Scientists may profess rigor, when it comes to assessing a woman's ability to become a research director, they do not escape gender stereotypes without necessarily being aware, reveals Monday a French CNRS study .
Women remain underrepresented in scientific research. At the CNRS, the average percentage of women among the research fellows was 38.1% at the end of 2017 and 29.2% among the research directors.
The concept of science remains "much more strongly associated with the masculine than with the feminine at the majority of the scientists" as in the general population, "because of automatisms stored in our memory since the childhood", explains to the AFP Isabelle Regner, researcher at Aix-Marseille University and co-author of the study.
The team made up of researchers in social and cognitive psychology managed to bring "behavioral proof" while "many people think that this question of gender stereotypes is now settled," says Pascal Huguet, the other author of the study published in Nature Behavior.
The researchers studied for two years 40 juries (about twenty people each) to evaluate applications for CNRS Director positions in various disciplines.
"This is the first time that a research institution has agreed to carry out a study of this type on its practices, in a real-life situation and all over the scientific spectrum." The CNRS took a risk ", considers Pascal Huguet, Research Director CNRS at Clermont Auvergne University.
In the first year, juries, who had been forewarned from this study, passed "implicit association tests", carried out on a computer during their break time. They were asked questions about the possible causes of under-representation of women in scientific disciplines. Was it a question of competence? Motivational? Family constraints? Discrimination? At the end of the year, the CNRS communicated to the team the number of women and men chosen by these juries during the competitions.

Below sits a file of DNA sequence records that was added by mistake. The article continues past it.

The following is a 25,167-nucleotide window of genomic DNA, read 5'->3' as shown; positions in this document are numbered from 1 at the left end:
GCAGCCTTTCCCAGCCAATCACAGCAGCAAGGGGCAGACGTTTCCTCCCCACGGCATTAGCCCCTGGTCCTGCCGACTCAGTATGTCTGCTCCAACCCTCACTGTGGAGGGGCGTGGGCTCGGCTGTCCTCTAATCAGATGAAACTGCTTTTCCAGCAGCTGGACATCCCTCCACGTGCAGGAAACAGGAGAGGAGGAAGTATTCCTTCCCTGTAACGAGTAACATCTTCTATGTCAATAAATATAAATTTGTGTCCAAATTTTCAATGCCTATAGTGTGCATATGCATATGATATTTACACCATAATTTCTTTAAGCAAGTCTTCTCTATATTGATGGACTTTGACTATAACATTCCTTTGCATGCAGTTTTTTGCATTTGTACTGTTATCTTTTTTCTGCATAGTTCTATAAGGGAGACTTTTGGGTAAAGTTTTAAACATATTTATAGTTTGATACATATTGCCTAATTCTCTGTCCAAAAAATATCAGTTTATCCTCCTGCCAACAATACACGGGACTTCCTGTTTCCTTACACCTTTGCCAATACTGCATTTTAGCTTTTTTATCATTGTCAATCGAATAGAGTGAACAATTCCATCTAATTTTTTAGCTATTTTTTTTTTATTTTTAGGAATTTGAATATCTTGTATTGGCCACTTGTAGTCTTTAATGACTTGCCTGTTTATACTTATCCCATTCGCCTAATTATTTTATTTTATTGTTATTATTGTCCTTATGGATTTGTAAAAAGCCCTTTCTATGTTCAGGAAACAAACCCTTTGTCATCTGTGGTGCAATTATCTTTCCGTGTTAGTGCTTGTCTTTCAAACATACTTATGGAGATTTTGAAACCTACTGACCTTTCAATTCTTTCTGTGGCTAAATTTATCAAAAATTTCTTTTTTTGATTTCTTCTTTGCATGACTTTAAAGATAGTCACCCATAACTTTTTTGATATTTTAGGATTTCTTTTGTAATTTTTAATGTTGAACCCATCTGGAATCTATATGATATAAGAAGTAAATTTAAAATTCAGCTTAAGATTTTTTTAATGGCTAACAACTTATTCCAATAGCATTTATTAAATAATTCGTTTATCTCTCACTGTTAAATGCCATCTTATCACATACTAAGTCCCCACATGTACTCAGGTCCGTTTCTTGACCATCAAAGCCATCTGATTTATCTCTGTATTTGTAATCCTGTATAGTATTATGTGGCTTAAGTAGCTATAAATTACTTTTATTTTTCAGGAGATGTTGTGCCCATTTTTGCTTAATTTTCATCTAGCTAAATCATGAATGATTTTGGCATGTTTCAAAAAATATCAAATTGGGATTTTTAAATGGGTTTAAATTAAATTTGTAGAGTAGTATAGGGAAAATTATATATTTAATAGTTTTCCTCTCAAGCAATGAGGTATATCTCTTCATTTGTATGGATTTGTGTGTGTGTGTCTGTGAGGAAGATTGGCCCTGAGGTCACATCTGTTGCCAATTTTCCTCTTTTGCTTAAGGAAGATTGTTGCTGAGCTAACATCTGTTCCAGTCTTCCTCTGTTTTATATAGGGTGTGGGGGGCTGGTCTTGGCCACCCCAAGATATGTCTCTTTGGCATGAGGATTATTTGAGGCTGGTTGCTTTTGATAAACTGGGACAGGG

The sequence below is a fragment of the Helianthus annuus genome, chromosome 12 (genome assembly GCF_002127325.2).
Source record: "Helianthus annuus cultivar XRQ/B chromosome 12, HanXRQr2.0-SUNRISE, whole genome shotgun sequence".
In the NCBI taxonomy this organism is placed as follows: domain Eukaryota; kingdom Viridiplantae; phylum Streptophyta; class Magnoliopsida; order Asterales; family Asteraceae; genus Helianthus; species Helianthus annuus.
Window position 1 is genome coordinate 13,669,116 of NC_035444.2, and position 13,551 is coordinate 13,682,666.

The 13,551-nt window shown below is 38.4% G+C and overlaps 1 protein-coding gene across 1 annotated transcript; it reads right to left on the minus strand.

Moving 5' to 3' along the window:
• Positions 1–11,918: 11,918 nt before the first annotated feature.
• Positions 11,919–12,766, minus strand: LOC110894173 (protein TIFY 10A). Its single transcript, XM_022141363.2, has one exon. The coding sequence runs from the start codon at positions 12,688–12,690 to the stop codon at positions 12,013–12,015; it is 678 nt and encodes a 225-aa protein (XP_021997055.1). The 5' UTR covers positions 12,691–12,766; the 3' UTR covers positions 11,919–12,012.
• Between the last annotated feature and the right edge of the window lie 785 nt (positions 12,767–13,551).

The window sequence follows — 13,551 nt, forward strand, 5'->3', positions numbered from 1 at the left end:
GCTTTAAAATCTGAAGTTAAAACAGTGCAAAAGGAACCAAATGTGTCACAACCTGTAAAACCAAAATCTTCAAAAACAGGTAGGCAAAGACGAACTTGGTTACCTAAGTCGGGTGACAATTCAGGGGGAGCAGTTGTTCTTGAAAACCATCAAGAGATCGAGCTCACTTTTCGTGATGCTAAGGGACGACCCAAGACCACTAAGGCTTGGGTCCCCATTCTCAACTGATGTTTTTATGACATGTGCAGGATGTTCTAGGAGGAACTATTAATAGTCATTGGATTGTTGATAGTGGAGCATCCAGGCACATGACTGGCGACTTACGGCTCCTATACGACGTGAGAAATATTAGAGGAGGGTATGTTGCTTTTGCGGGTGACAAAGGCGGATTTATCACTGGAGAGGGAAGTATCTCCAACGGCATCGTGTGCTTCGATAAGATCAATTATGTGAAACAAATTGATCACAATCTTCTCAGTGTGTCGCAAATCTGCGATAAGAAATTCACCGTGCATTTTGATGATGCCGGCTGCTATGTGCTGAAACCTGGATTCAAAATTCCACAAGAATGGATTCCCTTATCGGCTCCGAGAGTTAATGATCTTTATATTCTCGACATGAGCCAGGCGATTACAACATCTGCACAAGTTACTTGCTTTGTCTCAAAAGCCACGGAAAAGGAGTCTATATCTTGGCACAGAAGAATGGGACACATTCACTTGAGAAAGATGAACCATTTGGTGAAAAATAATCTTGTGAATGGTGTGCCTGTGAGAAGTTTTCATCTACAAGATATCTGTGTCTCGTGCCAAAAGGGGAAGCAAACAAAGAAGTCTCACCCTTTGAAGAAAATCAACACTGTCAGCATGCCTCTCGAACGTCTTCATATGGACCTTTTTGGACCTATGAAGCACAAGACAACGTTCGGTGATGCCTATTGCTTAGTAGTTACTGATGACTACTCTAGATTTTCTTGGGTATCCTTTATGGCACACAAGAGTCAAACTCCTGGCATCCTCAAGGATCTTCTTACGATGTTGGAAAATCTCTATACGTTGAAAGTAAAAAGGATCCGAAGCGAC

The second year, the same juries worked as usual, without having in mind that the team of psychologists would study, in real life, their possible gender bias.
"The second year, the bias is there," notes Isabelle Régner.
"We have shown that juries that explicitly downplay the existence of gender discrimination" (about one in two juries) "are more sensitive to implicit and automatic stereotypes and tend to recruit fewer women", says she. And in this case, the more the implicit stereotypes are strong, the less women are promoted.
"On the other hand, juries who explicitly consider that we must continue to pay attention to gender discrimination, manage not to be influenced in their choice by implicit stereotypes even if they are important," she continues.
In his eyes, the results of the study show "what to do", since juries that recognize a risk of discrimination "manage to control the impact of implicit biases on their decision". "We have the solution," says the researcher, emphasizing the importance of training.
© 2019 AFP